Tag Archives: Mlearning

TIPS T-learning to Improve Professional Skills for intercultural dialogue

TIPS ‘T-learning to Improve Professional Skills for intercultural dialogue’ is a two-year Leonardo da Vinci project co-funded by the EU Lifelong Learning Programme. The project started in November 2007 and will finish in October 2009. The purpose of the project is to support cultural mediators around Europe to improve their skills and competences through the T-learning approach, an integrated methodology exploiting the potential of E-learning, M-learning and TV-learning.

The TIPS T-learning system hosts various tools to encourage both interactivity (e.g. self-assessment quizzes) and interaction (social software). TIPS beneficiaries will benefit from an on-line course supported by a mixed methodology where E-learning is supported by M-learning and TV-learning. The triple system exploits the benefits of distance learning tools and specific learning objects are developed for each tool offering a solution to compensate for any weaknesses that might be present in the other methodologies. Thus ensuring high quality interaction, portability, multimediality, simulations and no limits of space and time. These intrinsic qualities of the TIPS system are expected to positively impact cultural mediators’ learning process by promoting customized training able to fit different learning styles.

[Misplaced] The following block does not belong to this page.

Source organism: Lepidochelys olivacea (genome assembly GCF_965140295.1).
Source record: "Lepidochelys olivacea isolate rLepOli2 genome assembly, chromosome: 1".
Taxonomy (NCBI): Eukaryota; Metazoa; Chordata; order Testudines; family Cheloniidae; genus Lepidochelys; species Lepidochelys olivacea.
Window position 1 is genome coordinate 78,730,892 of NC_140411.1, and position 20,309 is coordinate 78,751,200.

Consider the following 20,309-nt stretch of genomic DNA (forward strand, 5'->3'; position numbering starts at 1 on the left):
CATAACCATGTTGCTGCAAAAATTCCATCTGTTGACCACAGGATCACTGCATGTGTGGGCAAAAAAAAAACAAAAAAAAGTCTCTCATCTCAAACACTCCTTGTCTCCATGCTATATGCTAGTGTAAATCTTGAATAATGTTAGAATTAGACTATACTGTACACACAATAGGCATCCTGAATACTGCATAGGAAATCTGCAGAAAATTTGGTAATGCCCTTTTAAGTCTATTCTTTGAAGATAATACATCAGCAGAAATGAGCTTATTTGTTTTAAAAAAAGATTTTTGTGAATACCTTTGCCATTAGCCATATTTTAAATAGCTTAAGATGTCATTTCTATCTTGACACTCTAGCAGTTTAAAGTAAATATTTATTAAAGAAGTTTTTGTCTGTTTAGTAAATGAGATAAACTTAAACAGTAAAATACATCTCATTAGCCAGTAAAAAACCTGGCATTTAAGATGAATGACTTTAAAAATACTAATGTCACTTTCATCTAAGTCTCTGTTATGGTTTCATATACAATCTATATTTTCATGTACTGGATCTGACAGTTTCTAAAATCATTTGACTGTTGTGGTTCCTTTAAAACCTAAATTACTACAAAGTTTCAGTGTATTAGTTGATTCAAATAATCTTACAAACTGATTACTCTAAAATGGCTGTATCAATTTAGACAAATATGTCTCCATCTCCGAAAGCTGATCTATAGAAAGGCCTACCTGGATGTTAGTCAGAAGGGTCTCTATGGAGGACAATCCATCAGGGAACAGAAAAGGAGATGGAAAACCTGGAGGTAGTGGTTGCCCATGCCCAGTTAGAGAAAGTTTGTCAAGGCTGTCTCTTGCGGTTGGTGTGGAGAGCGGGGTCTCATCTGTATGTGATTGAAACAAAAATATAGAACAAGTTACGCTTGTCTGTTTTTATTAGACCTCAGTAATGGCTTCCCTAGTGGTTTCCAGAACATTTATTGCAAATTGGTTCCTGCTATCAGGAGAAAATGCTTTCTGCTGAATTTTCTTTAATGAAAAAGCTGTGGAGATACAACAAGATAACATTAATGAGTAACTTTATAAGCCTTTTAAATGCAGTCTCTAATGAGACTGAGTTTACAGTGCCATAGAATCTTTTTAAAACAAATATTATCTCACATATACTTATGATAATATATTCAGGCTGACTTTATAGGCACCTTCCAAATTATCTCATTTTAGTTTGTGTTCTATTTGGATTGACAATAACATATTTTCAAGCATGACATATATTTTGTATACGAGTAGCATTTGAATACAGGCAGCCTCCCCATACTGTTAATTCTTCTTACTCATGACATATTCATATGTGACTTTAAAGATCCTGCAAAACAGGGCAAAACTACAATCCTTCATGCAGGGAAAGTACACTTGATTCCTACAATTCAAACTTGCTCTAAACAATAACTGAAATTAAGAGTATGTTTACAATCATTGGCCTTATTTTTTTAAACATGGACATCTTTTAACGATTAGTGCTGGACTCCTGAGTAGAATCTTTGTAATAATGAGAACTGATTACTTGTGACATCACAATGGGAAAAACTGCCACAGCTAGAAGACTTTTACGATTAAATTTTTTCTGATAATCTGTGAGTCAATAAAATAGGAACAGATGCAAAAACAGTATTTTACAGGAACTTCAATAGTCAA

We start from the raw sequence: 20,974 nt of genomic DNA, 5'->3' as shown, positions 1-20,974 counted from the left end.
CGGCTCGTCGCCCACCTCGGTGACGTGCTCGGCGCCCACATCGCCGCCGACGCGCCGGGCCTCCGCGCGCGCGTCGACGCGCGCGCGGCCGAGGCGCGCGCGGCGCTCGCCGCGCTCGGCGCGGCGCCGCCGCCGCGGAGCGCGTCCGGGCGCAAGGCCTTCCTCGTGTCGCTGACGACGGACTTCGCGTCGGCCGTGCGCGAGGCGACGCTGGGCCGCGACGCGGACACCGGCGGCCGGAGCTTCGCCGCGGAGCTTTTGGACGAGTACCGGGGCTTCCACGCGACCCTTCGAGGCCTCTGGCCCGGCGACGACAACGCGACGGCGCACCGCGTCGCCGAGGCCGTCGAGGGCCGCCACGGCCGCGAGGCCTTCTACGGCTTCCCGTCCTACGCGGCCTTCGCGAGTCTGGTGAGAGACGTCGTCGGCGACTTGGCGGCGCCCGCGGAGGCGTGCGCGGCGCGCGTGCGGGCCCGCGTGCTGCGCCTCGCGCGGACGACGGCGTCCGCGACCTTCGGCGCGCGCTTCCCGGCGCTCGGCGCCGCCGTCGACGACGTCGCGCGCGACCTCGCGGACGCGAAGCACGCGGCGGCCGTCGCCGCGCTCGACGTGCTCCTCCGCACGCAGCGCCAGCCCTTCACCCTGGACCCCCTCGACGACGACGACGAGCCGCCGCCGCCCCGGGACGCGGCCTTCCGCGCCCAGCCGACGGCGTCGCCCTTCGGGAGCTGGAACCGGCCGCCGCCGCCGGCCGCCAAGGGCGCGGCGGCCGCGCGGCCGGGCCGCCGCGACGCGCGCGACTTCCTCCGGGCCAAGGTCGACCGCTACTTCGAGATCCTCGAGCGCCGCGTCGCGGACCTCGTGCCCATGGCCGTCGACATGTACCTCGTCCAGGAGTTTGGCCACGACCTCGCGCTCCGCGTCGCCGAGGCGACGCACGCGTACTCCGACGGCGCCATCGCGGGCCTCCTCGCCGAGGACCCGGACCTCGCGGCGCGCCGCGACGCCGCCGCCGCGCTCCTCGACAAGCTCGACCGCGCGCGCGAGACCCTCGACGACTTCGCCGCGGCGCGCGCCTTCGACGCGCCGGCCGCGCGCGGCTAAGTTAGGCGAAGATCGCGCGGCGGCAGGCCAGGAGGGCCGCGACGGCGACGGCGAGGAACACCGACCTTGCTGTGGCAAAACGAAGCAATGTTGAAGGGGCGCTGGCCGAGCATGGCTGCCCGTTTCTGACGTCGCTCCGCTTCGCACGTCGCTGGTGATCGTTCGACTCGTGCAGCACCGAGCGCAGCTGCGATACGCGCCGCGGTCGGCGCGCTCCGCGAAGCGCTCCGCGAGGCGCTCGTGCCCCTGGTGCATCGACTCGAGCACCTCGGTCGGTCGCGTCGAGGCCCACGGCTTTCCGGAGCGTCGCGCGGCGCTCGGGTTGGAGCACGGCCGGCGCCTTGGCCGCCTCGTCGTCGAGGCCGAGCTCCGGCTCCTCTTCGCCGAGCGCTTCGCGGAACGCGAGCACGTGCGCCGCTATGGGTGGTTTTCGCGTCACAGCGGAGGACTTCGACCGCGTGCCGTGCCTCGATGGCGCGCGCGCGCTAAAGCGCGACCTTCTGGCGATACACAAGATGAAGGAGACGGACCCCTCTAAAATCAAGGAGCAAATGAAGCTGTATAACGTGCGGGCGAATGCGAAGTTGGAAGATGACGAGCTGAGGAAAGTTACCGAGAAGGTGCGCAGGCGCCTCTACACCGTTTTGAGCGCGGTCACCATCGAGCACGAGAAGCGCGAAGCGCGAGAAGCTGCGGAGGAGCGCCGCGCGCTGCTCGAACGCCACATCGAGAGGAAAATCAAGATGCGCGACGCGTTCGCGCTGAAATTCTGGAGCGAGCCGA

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The growth of mlearning and the growth of mobile computing: parallel developments

Mlearning is made possible by the existence and application of mobile hardware and networking technology. By exploring the capabilities of these technologies, it is possible to construct a picture of how different components of m-learning can be implemented. This paper will explore the major technologies currently in use: Portable Digital Assistants (PDAs), Short Message Service (SMS) messaging via mobile phone, and podcasts via MP3 players.

Originally published in ‘International Review on Research in Open and Distance Learning (IRRODL)’, V. 8, n. 2. Subject to Creative Commons License 2.5 (c) 2007 http://www.irrodl.org/index.php/irrodl/article/view/348/873

Reproduced with permission of Athabasca University – Canada’s Open University

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